February 5, 2023

Early February at 8:30 PM looking south-southwest

Sunday, February 5, 2023

How did observing Comet ZTF (C/2022 E3) turn out for you? Comet ZTF passed closest to Earth last Thursday, February 2 at a distance of 26 million miles. Comets are notoriously unpredictable in the amount of the gas and dust that they will eject as they warm up when traveling through the inner solar system. As I write this one week ago, Comet ZTF was expected to get up to 6 on the magnitude brightness scale astronomers use. A star with magnitude 6 is just barely visible to the naked eye if the sky is very dark, far from the city. A magnitude 6 comet is going to be harder to see because all of its light is spread out instead of being a pinpoint like a star. 

Because the eye is more sensitive to dim light nearer the edge of the retina, sharp-eyed people would need to use averted vision instead of looking directly at the comet to see the fuzzy object. People with poorer vision like me would have no hope of seeing the comet without binoculars. Tonight the comet will be positioned about half of a fist width at arm's length north of the bright star Capella in Auriga. Tomorrow Comet ZTF will be just slightly right of Capella and the following three nights, it will skirt down the right edge of Auriga. By February 12, the comet will have reached the top horn of Taurus and on February 15, it will be just left of the orange-red eye of Taurus, the giant star Aldebaran. 

The magnitude scale astronomers use to specify the brightness of something is a bit backwards—brighter objects have lower magnitudes than dimmer objects. A magnitude 6 object is barely visible with binoculars or a telescope. A magnitude 2 object is bright enough to be easily visible in even the light-polluted skies of Bakersfield. The brightest star in the night sky is Sirius, “the dog star”, at the nose or neck of Canis Major, depending on how you connect the dots. Sirius is so bright that it actually has a negative magnitude of -1.46!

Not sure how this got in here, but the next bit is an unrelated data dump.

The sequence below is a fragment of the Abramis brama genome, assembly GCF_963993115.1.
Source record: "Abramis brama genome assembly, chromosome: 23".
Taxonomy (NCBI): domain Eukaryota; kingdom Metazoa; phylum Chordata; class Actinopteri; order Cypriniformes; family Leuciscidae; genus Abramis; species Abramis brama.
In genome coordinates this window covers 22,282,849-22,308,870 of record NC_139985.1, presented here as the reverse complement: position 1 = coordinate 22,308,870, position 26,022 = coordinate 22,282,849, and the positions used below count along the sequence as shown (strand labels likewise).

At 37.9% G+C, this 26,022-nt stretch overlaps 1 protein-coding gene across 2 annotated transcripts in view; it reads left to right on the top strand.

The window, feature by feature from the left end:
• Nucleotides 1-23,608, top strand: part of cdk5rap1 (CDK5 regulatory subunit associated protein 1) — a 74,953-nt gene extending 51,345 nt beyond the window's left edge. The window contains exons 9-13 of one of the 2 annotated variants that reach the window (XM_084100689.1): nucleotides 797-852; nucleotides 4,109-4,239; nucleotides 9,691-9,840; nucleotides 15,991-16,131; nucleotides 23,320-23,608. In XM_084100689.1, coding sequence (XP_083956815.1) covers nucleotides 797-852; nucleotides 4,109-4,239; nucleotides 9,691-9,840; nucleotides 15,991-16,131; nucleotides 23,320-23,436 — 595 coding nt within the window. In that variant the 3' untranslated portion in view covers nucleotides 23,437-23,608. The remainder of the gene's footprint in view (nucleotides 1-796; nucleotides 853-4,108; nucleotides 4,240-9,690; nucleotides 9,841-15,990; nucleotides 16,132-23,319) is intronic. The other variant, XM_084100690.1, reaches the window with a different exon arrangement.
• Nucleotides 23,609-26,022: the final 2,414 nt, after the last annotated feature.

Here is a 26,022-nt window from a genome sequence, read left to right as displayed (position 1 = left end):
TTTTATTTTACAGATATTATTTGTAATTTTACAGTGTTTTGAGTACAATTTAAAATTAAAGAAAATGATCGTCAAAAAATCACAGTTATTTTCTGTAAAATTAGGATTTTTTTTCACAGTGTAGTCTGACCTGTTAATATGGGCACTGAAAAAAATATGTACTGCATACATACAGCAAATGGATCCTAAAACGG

You can find Sirius by extending the line of Orion's belt stars (they have magnitudes between 1.7 and 2.2) down to the left to the first star you see on that line. Sirius is the nearest star outside of the solar system that we in Kern County can see without a telescope. (Those south of 30 degrees North latitude will be able to see Alpha Centauri, the actual closest star system outside of the solar system.) Sirius appears so bright in our sky partly due to its proximity to us at just 8.7 light years away. Sirius also emits about 25 times as much light as the sun, so that coupled with its close distance makes it very bright in our sky.

Last night the moon was at full phase. On the magnitude scale, a full moon comes in at -12.7. Tonight will be one night into the waning gibbous stage, ending when it is at third (or last) quarter phase on the night of February 12/13. At the quarter phase, the moon is at magnitude -12.1 but that's still plenty bright enough to wash out many of the fainter stars around it.

A thin crescent moon is just at magnitude -9.5. In a manner that is sort of like the Richter scale of earthquakes which increases by powers of ten, the magnitude scale of astronomy goes by powers of 2.5, so a thin crescent moon is about 7.6 times dimmer than a full moon (you subtract the magnitude numbers: 12.7-9.5 = 2.2 and then raise 2.5 to that power 2.2 to get 7.6 times dimmer in actual intensity).

The full moon and waning gibbous moon will make it impossible to see Comet ZTF without binoculars. The comet is also getting farther from the sun and Earth with each night. Comet ZTF came from the Oort Cloud many thousands of times farther away from the sun than is Pluto taking a path almost perpendicular to the orbital planes of the planets. It came from above the planet orbits and it will cross the Earth's orbit plane (the ecliptic) on February 12 heading down below. As the comet came in close to the sun, the gravity of the planets adjusted its orbit so that the orbit is now unbound and the comet will never return. In several hundred thousand years from now, it may wander into another planetary system.

In our evening sky, you'll see super-bright Venus (at magnitude -3.9) low in the southwest and climbing higher with each succeeding night as it inches toward a rendezvous with -2.2 magnitude Jupiter on March 1. Saturn is now lost in the evening twilight glow. At magnitude -0.1, Mars is still plenty bright, outshining all of the stars of Taurus in which Mars will be found for the next couple of months. 

I hope that you'll be able to find a time and place sometime to gaze up in wonder at a dark night sky filled with thousands of stars.

Nick Strobel
Director of the William M Thomas Planetarium at Bakersfield College
Author of the award-winning website www.astronomynotes.com